Right after this forum, we were engaged in the National Workshop on the Conservation of World Heritage Sites in the Philippines. For two days, UNESCO experts from the Heritage Committee Alessandro Balsamo and hydraulic engineer expert from the University of Milan Mauro Greppi, together with regional expert Richard Engelhardt and Filipino engineer Ricardo Favis, analyzed the problems of WHS restoration with the local WHS managers. The Palawan natural sites of Tubbataha Reef and the Subterranean River of St. Paul were observed to have good management teams. Since they are of ancient construction with many of them using coral stones and fragile limestone, the baroque churches of San Agustin in Intramuros, Sta. Maria in Ilocos Sur, and Miag-ao in Iloilo are difficult to manage.
A major concern of UNESCO Paris is the dilemma of using modern technology to preserve the Ifugao Rice Terraces, which is on the endangered list of WHS. The workshop helped the site managers understand how they can continue to preserve the sites with the guidance of local experts, scientists, archeologists, and hydraulic engineers guided by UNESCO standards, which recommend special local legislation for these valuable legacies to mankind.
Since UNESCO would like to invite the Philippines to add other sites for the so-called "WHS Tentative List," a four-day workshop was held by the UNESCO National Commission (NatCom) and NCCA (National Center for Culture and the Arts). Sites considered were the Tabon Cave, Agusan marshes, Sierra Madre rainforest, Bohol’s Chocolate Hills and its baroque churches. It may take an average of four years to prove its "outstanding universal value."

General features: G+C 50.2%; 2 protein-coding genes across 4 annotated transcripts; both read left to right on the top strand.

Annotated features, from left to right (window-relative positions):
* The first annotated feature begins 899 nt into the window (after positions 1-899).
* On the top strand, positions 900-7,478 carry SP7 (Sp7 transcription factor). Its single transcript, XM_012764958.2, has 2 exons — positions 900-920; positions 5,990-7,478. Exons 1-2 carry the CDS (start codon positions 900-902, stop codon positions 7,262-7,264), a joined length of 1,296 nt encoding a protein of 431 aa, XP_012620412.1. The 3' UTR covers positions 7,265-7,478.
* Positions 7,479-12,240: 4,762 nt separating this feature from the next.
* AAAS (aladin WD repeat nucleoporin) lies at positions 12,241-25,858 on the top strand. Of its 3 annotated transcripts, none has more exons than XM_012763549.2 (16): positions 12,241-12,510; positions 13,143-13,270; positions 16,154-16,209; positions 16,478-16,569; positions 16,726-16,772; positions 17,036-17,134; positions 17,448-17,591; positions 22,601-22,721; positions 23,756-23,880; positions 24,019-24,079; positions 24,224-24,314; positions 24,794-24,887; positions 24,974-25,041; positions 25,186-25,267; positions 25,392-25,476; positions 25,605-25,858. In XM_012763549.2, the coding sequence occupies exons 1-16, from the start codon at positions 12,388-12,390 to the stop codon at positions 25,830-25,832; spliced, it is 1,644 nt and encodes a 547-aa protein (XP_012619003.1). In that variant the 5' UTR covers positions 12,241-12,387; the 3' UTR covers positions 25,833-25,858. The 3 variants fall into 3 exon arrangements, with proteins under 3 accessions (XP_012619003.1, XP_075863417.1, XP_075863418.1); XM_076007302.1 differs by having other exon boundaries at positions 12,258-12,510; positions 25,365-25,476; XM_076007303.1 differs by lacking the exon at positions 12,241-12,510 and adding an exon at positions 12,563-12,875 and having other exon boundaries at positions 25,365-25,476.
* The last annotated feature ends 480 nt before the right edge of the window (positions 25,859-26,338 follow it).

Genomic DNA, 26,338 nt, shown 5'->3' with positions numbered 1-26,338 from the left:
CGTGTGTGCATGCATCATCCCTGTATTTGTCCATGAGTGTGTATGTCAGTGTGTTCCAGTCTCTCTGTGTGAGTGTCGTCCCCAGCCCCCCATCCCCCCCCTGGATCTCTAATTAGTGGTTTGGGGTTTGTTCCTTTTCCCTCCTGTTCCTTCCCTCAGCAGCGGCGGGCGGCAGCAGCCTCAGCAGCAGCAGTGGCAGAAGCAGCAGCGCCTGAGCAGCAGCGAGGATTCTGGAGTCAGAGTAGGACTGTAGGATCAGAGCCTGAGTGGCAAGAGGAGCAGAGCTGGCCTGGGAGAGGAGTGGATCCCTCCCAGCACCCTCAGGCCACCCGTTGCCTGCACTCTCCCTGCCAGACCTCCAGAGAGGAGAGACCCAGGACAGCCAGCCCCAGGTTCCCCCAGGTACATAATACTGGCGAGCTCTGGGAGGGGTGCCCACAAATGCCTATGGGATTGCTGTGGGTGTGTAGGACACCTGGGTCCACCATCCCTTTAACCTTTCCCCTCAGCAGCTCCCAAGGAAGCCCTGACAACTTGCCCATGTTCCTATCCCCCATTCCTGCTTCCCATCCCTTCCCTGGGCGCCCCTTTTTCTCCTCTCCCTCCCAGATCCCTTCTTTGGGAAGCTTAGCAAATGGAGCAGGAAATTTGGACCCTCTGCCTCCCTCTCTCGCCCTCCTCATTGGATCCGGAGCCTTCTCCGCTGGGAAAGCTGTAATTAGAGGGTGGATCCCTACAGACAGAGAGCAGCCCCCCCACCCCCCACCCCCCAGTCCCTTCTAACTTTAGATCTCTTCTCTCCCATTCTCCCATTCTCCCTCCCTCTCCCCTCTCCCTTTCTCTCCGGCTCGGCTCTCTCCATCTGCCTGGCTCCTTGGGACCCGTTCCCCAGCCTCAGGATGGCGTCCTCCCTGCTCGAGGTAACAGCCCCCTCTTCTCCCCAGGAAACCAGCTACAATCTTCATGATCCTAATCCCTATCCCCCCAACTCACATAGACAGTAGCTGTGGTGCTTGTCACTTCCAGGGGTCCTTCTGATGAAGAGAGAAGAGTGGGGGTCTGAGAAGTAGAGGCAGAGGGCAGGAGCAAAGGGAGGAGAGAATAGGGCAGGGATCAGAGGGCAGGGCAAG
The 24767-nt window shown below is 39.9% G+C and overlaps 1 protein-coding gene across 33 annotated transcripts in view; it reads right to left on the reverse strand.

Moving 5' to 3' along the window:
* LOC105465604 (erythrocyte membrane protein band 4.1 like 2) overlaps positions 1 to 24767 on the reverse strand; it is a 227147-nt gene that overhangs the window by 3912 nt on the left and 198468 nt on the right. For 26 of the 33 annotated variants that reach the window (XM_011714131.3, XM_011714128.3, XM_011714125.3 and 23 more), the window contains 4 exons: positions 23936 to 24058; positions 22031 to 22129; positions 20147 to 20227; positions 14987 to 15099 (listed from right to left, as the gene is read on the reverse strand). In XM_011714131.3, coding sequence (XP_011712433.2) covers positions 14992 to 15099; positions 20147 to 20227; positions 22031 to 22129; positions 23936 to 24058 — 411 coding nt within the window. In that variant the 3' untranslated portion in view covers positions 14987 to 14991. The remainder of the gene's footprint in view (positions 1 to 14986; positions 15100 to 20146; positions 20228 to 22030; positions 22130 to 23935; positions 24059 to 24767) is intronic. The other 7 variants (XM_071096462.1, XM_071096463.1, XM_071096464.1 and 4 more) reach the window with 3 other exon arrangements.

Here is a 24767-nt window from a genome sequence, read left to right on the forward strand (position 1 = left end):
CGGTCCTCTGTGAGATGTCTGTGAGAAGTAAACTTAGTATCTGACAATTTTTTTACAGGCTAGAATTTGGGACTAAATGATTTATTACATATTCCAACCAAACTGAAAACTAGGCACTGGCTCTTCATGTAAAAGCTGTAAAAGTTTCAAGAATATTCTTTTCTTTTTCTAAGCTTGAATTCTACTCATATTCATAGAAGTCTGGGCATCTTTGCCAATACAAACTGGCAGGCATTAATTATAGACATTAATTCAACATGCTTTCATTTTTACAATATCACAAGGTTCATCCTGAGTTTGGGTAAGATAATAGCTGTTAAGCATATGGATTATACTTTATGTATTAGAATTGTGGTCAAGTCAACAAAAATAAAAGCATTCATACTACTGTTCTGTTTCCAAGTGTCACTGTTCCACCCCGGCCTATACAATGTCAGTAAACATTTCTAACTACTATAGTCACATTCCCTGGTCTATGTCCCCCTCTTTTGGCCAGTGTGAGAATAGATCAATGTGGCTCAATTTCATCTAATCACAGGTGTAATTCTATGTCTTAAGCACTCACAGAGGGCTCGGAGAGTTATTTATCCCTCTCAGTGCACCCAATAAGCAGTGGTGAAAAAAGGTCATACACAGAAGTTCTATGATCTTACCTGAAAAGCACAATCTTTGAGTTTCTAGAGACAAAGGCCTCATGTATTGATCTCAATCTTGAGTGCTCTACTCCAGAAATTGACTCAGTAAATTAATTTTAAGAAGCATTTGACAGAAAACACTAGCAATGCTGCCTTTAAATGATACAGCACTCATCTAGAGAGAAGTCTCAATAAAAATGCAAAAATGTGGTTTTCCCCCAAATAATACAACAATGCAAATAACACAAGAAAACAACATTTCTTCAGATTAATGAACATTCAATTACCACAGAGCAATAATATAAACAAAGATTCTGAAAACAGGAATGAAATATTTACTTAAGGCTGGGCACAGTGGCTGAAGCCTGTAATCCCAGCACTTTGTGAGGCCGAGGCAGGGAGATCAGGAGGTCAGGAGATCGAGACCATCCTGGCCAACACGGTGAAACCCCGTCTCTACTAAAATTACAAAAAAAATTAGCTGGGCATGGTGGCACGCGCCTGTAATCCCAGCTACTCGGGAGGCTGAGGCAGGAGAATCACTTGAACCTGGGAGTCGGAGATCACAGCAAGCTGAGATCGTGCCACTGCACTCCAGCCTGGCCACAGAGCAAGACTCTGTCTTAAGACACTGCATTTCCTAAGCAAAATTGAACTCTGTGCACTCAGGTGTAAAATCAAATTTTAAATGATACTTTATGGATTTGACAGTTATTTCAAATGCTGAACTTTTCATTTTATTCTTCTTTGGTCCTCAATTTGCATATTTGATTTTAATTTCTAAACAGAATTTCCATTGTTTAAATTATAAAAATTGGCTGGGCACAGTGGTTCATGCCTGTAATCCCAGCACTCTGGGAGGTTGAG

The UNESCO Clubs/ASPnet part II and III fora will continue in Cebu and Davao this coming week. On August 10, the University of San Carlos will be the venue for participants from Regions VI, VII, and VIII. On August 12 the Ateneo de Davao University forum will be for Regions IX, X, XI, XII and CARAGA. Metrobank and Aboitiz Foundations, Mayor Eduardo Duterte and the League of Cities of the Philippines, as well as the publishing houses of Maryland, SD, Vibal and Rex Bookstore are co-sponsoring the three fora in Luzon, Visayas, and Mindanao.
As Secretary-General of the UNESCO National Commission of the Philippines, I am very pleased to see that most of our participants in the Luzon forum are persistent and determined to upgrade their community life. We hope that we can now start to draw up a new list of innovative ASPnet and UNESCO Club candidates who will be committed to the ideals of 21st-century education, as well as submit yearly reports to the UNESCO NatCom.
Reported by: Sol Jose Vanzi